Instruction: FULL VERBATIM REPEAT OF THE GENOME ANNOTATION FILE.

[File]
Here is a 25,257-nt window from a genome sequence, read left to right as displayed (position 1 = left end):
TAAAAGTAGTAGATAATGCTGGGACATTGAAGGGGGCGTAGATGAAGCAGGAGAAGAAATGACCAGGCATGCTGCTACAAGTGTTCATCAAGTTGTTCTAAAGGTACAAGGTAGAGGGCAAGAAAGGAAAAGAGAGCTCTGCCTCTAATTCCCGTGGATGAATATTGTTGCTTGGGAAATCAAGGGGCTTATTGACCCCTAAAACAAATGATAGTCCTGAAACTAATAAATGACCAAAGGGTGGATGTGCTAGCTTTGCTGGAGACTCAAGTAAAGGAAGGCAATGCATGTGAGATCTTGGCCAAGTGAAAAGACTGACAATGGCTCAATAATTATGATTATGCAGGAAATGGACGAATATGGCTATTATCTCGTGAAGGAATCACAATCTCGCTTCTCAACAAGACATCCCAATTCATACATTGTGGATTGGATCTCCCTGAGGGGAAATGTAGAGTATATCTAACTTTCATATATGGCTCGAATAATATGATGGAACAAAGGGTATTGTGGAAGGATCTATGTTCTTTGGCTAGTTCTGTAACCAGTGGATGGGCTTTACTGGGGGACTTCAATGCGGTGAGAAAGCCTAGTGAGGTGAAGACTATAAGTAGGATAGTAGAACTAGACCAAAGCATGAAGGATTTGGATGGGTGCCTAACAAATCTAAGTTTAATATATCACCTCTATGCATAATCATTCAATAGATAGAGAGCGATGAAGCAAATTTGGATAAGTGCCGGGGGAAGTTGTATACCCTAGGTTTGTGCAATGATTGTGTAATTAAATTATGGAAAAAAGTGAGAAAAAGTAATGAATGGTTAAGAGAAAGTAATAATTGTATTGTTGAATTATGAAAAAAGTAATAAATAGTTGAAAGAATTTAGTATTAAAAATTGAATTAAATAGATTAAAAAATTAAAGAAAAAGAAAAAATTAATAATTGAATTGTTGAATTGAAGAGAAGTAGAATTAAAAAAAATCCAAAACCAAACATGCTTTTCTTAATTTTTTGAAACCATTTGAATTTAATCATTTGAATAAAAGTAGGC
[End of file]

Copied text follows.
Here is a 25,257-nt window from a genome sequence, read left to right as displayed (position 1 = left end):
TAAAAGTAGTAGATAATGCTGGGACATTGAAGGGGGCGTAGATGAAGCAGGAGAAGAAATGACCAGGCATGCTGCTACAAGTGTTCATCAAGTTGTTCTAAAGGTACAAGGTAGAGGGCAAGAAAGGAAAAGAGAGCTCTGCCTCTAATTCCCGTGGATGAATATTGTTGCTTGGGAAATCAAGGGGCTTATTGACCCCTAAAACAAATGATAGTCCTGAAACTAATAAATGACCAAAGGGTGGATGTGCTAGCTTTGCTGGAGACTCAAGTAAAGGAAGGCAATGCATGTGAGATCTTGGCCAAGTGAAAAGACTGACAATGGCTCAATAATTATGATTATGCAGGAAATGGACGAATATGGCTATTATCTCGTGAAGGAATCACAATCTCGCTTCTCAACAAGACATCCCAATTCATACATTGTGGATTGGATCTCCCTGAGGGGAAATGTAGAGTATATCTAACTTTCATATATGGCTCGAATAATATGATGGAACAAAGGGTATTGTGGAAGGATCTATGTTCTTTGGCTAGTTCTGTAACCAGTGGATGGGCTTTACTGGGGGACTTCAATGCGGTGAGAAAGCCTAGTGAGGTGAAGACTATAAGTAGGATAGTAGAACTAGACCAAAGCATGAAGGATTTGGATGGGTGCCTAACAAATCTAAGTTTAATATATCACCTCTATGCATAATCATTCAATAGATAGAGAGCGATGAAGCAAATTTGGATAAGTGCCGGGGGAAGTTGTATACCCTAGGTTTGTGCAATGATTGTGTAATTAAATTATGGAAAAAAGTGAGAAAAAGTAATGAATGGTTAAGAGAAAGTAATAATTGTATTGTTGAATTATGAAAAAAGTAATAAATAGTTGAAAGAATTTAGTATTAAAAATTGAATTAAATAGATTAAAAAATTAAAGAAAAAGAAAAAATTAATAATTGAATTGTTGAATTGAAGAGAAGTAGAATTAAAAAAAATCCAAAACCAAACATGCTTTTCTTAATTTTTTGAAACCATTTGAATTTAATCATTTGAATAAAAGTAGGC